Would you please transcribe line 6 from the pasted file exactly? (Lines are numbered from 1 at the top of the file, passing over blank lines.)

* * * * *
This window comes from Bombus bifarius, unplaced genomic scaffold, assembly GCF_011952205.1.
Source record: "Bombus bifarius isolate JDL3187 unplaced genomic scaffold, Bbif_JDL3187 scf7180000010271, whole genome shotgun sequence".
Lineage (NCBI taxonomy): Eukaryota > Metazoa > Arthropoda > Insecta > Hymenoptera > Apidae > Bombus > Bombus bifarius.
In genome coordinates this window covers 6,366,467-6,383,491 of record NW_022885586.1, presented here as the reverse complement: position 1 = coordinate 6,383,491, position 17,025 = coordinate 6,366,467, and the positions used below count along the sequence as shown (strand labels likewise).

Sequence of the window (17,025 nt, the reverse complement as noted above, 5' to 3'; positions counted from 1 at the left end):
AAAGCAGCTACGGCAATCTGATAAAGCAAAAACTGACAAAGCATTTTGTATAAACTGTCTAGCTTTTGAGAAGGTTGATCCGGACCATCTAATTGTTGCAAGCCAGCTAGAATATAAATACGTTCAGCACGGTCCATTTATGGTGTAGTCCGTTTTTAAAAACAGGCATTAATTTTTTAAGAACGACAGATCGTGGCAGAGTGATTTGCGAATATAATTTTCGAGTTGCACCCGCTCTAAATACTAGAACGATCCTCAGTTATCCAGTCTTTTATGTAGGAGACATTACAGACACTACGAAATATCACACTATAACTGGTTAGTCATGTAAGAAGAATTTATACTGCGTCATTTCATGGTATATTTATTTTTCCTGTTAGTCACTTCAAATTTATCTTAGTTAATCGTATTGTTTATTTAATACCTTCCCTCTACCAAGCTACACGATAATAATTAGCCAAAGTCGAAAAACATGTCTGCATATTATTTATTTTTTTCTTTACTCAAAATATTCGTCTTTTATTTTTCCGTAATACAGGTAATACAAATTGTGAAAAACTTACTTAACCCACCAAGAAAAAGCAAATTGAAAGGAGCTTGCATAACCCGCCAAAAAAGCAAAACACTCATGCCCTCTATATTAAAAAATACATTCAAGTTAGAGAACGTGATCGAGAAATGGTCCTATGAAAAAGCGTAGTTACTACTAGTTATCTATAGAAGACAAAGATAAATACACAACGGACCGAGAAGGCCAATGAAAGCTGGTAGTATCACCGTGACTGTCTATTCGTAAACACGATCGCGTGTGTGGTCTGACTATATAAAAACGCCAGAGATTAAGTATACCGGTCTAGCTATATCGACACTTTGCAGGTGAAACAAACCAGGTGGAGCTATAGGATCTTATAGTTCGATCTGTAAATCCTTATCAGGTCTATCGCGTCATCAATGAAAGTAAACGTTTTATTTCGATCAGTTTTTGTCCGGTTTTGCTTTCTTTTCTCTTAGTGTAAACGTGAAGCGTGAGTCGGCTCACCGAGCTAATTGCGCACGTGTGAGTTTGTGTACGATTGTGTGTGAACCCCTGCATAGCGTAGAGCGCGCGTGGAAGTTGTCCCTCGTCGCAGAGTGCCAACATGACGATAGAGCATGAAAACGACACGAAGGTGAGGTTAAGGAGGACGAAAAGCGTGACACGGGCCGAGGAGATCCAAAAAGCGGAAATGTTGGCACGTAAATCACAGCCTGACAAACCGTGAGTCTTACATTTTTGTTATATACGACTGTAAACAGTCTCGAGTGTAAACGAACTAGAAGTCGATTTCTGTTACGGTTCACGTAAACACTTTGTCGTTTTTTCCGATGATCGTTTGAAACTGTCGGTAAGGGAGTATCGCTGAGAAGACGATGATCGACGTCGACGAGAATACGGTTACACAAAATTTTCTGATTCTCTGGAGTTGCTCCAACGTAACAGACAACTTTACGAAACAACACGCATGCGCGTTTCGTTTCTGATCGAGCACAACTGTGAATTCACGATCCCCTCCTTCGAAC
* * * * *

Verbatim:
AAAGCAGCTACGGCAATCTGATAAAGCAAAAACTGACAAAGCATTTTGTATAAACTGTCTAGCTTTTGAGAAGGTTGATCCGGACCATCTAATTGTTGCAAGCCAGCTAGAATATAAATACGTTCAGCACGGTCCATTTATGGTGTAGTCCGTTTTTAAAAACAGGCATTAATTTTTTAAGAACGACAGATCGTGGCAGAGTGATTTGCGAATATAATTTTCGAGTTGCACCCGCTCTAAATACTAGAACGATCCTCAGTTATCCAGTCTTTTATGTAGGAGACATTACAGACACTACGAAATATCACACTATAACTGGTTAGTCATGTAAGAAGAATTTATACTGCGTCATTTCATGGTATATTTATTTTTCCTGTTAGTCACTTCAAATTTATCTTAGTTAATCGTATTGTTTATTTAATACCTTCCCTCTACCAAGCTACACGATAATAATTAGCCAAAGTCGAAAAACATGTCTGCATATTATTTATTTTTTTCTTTACTCAAAATATTCGTCTTTTATTTTTCCGTAATACAGGTAATACAAATTGTGAAAAACTTACTTAACCCACCAAGAAAAAGCAAATTGAAAGGAGCTTGCATAACCCGCCAAAAAAGCAAAACACTCATGCCCTCTATATTAAAAAATACATTCAAGTTAGAGAACGTGATCGAGAAATGGTCCTATGAAAAAGCGTAGTTACTACTAGTTATCTATAGAAGACAAAGATAAATACACAACGGACCGAGAAGGCCAATGAAAGCTGGTAGTATCACCGTGACTGTCTATTCGTAAACACGATCGCGTGTGTGGTCTGACTATATAAAAACGCCAGAGATTAAGTATACCGGTCTAGCTATATCGACACTTTGCAGGTGAAACAAACCAGGTGGAGCTATAGGATCTTATAGTTCGATCTGTAAATCCTTATCAGGTCTATCGCGTCATCAATGAAAGTAAACGTTTTATTTCGATCAGTTTTTGTCCGGTTTTGCTTTCTTTTCTCTTAGTGTAAACGTGAAGCGTGAGTCGGCTCACCGAGCTAATTGCGCACGTGTGAGTTTGTGTACGATTGTGTGTGAACCCCTGCATAGCGTAGAGCGCGCGTGGAAGTTGTCCCTCGTCGCAGAGTGCCAACATGACGATAGAGCATGAAAACGACACGAAGGTGAGGTTAAGGAGGACGAAAAGCGTGACACGGGCCGAGGAGATCCAAAAAGCGGAAATGTTGGCACGTAAATCACAGCCTGACAAACCGTGAGTCTTACATTTTTGTTATATACGACTGTAAACAGTCTCGAGTGTAAACGAACTAGAAGTCGATTTCTGTTACGGTTCACGTAAACACTTTGTCGTTTTTTCCGATGATCGTTTGAAACTGTCGGTAAGGGAGTATCGCTGAGAAGACGATGATCGACGTCGACGAGAATACGGTTACACAAAATTTTCTGATTCTCTGGAGTTGCTCCAACGTAACAGACAACTTTACGAAACAACACGCATGCGCGTTTCGTTTCTGATCGAGCACAACTGTGAATTCACGATCCCCTCCTTCGAAC